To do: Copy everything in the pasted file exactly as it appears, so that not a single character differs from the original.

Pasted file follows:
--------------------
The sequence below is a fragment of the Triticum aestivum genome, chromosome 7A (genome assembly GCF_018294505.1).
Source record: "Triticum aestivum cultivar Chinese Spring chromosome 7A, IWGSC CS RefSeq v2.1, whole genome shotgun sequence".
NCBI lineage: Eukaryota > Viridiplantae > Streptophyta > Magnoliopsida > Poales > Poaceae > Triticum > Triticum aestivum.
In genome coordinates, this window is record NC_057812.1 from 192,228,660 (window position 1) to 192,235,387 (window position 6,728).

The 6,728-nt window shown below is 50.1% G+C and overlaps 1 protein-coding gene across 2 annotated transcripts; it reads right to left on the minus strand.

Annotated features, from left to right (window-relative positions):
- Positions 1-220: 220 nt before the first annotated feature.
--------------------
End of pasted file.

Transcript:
The sequence below is a fragment of the Triticum aestivum genome, chromosome 7A (genome assembly GCF_018294505.1).
Source record: "Triticum aestivum cultivar Chinese Spring chromosome 7A, IWGSC CS RefSeq v2.1, whole genome shotgun sequence".
NCBI lineage: Eukaryota > Viridiplantae > Streptophyta > Magnoliopsida > Poales > Poaceae > Triticum > Triticum aestivum.
In genome coordinates, this window is record NC_057812.1 from 192,228,660 (window position 1) to 192,235,387 (window position 6,728).

The 6,728-nt window shown below is 50.1% G+C and overlaps 1 protein-coding gene across 2 annotated transcripts; it reads right to left on the minus strand.

Annotated features, from left to right (window-relative positions):
- Positions 1-220: 220 nt before the first annotated feature.